Still, skeptics raised environmental and financial questions about the project.

In a letter to Hogan and Northam on Friday, leaders of three environmental groups expressed “grave concerns” about widening the bridge, I-270 and the Beltway.

“In the era of the climate crisis, making room for more greenhouse gas emitting vehicles on our roadways is irresponsible 20th century planning to address a 21st century problem,” wrote the leaders of the Audubon Naturalist Society, Potomac Conservancy and Rock Creek Conservancy. “We need to implement solutions that move people around our region with net zero climate impacts.”

Stewart Schwartz, executive director of the Coalition for Smarter Growth, said that congestion at the bridge definitely needs to be addressed, but that his group would like to see a comprehensive strategy including more reliance on bus, rail and carpooling as well as more housing built near transit.

“They’re focusing on the right area. The question is how they’re going to solve it,” Schwartz said. “From what we can tell, it’s mostly moving bottlenecks.”

The new bridge includes a transit option because public buses will travel free in the toll lanes. Negotiations with the private concessionaires will determine whether high-occupancy vehicles will have to pay.

The bridge will have pedestrian and bicycle access. Maryland Transportation Secretary Pete K. Rahn said 10 percent of the toll revenue will be shared with local governments, which can use it to finance transit if they like.

Jason Miller, chief executive of the Greater Washington Partnership, said it was a “false choice” to say the region should invest in either roads or transit, because both are needed.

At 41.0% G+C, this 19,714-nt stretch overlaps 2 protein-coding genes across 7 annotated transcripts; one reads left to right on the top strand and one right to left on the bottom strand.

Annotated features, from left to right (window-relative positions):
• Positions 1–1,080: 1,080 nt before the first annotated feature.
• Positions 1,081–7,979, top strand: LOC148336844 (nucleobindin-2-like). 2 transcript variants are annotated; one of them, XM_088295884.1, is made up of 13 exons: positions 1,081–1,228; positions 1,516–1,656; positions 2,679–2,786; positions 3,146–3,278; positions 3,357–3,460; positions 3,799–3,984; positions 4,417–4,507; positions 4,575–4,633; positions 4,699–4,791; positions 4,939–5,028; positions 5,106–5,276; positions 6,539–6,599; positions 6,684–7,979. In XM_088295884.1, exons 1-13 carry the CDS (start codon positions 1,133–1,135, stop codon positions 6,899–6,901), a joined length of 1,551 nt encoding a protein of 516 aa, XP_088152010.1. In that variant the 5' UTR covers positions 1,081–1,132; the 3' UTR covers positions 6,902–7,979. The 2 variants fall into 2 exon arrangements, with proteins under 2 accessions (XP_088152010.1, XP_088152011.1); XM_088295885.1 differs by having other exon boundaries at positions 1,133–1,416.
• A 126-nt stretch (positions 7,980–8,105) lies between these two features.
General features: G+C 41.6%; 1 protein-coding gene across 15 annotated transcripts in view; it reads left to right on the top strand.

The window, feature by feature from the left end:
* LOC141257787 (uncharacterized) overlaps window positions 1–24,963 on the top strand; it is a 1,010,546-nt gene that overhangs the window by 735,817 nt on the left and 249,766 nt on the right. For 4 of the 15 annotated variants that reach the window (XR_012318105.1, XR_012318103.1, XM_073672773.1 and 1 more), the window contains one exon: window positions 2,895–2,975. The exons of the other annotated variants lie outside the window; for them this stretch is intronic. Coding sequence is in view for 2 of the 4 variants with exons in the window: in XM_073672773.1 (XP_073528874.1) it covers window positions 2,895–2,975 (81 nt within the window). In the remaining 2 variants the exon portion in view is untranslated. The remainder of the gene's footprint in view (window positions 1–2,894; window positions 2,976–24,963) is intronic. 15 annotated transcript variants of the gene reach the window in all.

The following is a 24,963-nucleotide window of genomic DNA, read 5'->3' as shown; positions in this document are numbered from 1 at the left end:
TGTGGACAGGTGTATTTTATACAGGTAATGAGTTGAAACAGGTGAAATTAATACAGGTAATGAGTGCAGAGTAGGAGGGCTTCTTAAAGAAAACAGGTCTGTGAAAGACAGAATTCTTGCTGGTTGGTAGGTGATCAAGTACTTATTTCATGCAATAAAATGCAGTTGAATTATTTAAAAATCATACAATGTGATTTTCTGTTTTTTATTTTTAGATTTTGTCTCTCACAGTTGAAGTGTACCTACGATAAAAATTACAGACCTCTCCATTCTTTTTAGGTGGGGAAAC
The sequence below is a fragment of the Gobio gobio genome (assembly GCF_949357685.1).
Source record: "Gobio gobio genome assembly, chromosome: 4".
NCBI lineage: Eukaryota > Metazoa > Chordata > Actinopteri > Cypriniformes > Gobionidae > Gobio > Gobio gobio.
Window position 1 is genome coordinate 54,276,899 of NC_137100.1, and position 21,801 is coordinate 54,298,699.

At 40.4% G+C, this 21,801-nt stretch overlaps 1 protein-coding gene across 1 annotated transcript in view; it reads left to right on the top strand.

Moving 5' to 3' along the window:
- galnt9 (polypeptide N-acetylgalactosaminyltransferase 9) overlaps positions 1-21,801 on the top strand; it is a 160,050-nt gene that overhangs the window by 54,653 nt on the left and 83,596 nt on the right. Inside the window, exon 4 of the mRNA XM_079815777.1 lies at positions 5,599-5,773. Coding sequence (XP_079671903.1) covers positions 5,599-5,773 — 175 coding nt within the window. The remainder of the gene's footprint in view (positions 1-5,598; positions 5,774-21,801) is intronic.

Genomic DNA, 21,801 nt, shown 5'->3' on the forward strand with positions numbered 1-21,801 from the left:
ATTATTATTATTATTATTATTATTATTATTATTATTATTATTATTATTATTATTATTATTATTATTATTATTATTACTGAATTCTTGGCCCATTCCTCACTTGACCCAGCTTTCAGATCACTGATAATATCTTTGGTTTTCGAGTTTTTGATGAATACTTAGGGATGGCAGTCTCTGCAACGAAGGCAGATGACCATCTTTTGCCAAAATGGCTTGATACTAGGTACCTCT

“Our approach has been that we need multiple options for people to move around the region,” Miller said. Those include Metro, commuter rail and buses, but also cars.

Miller added: “We can’t just say we’re going to tackle this by focusing on one piece of the puzzle.”

The financial concerns center on the effectiveness and risks of P3s. They fulfill a politician’s dream by offering the chance to get credit for building a big project at little or no cost to the taxpayer. That’s because the financing is borne by private partners, who are repaid with toll revenue in the long run.

Virginia already is using P3s for its high-occupancy toll lanes on the Beltway and I-95. Maryland is using one for the light-rail Purple Line.

But some experts warn that the highly complex deals can sour for the public if they are not structured properly. If the state puts up none of the money upfront — as foreseen in the American Legion Bridge project — then the private contractor may have to charge such high tolls that the express lanes will be little used.

“Complaints about future tolls in the $30 to $40 range are legit,” said John Forrer, director of the Institute for Corporate Responsibility at George Washington University. “Depending on the cost of the construction, the fees and the traffic have to add up enough to cover the debt burden, and could be a high number.”

Also, if the project proves unprofitable in the future, the state might be asked to provide a bailout or see the company go bankrupt.

“The concern is, are they structuring the deal in a financially sound way?” Forrer said.

Rahn said such concerns are unfounded.

“The idea that the lanes will be little used is simple-minded,” he said. “The concessionaire is a business that must have a reasonable priced service in order to recoup their investment.”

If the concessionaire fails, he said, then bondholders would assume operation of the toll lanes.

“The state has no liability under any circumstances,” Rahn said.

The public will want to look closely at the state’s contracts with the private companies to ensure that’s correct.

And the region will want to aggressively expand transit alternatives to gradually reduce its dependence on climate-killing cars.